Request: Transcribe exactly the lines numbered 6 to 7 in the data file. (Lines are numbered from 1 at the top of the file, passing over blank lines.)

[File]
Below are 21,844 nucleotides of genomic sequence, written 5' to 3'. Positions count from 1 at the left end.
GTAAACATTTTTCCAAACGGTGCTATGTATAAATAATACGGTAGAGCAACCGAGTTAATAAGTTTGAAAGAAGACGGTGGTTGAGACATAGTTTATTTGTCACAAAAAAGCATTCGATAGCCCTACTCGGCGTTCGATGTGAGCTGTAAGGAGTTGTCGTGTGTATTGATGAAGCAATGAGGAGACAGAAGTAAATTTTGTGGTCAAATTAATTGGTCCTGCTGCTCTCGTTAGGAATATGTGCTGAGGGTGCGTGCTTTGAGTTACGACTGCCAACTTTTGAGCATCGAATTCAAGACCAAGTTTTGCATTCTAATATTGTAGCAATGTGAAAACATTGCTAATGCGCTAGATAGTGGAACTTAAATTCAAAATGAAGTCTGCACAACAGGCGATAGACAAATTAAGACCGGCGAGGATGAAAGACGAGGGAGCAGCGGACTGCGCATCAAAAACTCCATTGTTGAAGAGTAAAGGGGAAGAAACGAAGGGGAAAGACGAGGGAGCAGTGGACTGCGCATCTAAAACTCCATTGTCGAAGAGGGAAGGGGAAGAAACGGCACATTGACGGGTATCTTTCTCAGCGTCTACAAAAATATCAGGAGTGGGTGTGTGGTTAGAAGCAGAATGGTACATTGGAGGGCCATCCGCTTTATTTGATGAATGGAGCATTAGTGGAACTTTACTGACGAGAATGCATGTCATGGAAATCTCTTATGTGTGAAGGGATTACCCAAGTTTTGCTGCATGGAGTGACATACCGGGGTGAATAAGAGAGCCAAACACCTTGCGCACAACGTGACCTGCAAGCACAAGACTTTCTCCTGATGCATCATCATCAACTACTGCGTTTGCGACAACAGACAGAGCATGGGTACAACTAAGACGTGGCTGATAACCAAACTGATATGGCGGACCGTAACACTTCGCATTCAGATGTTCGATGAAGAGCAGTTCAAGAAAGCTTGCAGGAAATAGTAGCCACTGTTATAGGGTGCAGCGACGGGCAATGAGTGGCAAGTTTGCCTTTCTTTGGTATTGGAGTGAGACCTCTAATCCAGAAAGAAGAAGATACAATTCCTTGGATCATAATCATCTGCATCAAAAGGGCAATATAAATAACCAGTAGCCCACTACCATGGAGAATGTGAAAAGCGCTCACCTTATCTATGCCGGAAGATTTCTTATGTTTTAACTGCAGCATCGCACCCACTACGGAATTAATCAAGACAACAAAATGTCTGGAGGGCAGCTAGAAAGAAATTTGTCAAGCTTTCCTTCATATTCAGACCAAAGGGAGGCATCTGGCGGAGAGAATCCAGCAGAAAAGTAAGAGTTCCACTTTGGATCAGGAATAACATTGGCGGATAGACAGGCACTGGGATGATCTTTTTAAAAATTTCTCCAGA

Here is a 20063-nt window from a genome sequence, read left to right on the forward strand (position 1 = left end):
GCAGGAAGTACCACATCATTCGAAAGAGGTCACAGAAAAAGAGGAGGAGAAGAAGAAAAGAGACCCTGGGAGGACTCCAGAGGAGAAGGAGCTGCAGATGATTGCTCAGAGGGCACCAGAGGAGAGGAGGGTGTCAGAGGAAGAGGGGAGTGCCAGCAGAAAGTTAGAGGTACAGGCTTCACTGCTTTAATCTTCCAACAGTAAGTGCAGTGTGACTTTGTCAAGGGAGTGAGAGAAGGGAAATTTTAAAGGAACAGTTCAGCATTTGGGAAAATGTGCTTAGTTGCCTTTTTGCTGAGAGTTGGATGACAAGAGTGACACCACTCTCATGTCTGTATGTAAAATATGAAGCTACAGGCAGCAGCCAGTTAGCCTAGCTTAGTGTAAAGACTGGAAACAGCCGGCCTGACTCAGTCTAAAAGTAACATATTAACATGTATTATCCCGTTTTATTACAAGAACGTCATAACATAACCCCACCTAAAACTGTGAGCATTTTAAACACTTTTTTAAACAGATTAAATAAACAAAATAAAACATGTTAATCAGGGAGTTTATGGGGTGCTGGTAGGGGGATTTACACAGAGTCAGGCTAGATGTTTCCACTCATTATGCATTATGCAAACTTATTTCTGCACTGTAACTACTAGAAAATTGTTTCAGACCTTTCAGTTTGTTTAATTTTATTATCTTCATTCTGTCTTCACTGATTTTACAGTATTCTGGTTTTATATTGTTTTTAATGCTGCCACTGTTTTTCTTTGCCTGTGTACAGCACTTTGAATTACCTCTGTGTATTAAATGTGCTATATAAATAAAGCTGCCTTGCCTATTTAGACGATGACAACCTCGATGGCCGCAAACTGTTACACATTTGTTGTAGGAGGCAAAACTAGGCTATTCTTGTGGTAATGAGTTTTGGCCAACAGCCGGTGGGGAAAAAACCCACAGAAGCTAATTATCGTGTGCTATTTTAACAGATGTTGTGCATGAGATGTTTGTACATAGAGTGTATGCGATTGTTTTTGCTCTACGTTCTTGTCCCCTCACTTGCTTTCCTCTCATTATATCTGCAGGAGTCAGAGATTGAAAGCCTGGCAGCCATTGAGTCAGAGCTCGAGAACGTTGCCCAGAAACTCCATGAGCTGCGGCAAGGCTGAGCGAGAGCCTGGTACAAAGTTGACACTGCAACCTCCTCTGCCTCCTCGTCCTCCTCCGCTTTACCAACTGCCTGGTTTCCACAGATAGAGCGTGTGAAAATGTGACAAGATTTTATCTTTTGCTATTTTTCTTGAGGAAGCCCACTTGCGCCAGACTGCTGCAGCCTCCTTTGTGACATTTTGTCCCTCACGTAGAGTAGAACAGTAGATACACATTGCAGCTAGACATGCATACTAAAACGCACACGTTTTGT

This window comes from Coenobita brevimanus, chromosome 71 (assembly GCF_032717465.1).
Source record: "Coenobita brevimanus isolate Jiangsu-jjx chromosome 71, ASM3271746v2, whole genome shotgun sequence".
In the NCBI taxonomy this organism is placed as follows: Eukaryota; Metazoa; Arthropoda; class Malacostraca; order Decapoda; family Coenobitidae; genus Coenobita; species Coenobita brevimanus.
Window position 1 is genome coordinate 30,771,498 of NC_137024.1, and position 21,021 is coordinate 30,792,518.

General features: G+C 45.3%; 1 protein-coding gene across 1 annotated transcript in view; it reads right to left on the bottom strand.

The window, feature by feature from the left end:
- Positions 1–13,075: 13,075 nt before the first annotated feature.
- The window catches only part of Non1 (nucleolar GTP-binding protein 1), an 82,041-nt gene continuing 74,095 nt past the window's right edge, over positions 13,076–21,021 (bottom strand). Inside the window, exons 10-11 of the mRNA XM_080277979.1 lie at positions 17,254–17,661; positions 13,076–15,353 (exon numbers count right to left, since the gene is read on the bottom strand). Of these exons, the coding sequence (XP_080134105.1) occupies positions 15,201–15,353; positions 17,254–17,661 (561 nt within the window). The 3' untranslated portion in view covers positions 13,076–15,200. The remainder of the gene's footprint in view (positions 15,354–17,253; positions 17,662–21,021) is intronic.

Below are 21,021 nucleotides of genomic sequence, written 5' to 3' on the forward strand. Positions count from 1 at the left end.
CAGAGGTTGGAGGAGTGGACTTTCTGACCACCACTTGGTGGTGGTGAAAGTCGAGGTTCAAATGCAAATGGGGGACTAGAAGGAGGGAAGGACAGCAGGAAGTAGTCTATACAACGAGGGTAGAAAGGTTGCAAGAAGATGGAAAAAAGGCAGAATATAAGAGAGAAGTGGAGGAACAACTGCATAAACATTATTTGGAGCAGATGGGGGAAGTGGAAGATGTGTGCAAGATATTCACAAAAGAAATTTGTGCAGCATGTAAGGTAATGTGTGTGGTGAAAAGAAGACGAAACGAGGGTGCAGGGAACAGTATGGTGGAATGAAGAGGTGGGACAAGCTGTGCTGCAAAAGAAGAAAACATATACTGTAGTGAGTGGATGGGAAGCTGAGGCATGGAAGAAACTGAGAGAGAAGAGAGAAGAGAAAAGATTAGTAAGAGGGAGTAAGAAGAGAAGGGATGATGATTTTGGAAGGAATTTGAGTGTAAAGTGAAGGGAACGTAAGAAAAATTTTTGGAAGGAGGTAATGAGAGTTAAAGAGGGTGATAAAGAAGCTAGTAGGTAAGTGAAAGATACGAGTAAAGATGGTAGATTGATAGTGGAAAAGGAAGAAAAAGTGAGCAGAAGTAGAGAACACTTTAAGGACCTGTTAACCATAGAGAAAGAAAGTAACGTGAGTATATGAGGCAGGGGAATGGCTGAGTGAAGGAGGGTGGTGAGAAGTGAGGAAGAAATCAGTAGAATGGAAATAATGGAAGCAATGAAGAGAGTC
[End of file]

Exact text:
Source record: "Coenobita brevimanus isolate Jiangsu-jjx chromosome 71, ASM3271746v2, whole genome shotgun sequence".
In the NCBI taxonomy this organism is placed as follows: Eukaryota; Metazoa; Arthropoda; class Malacostraca; order Decapoda; family Coenobitidae; genus Coenobita; species Coenobita brevimanus.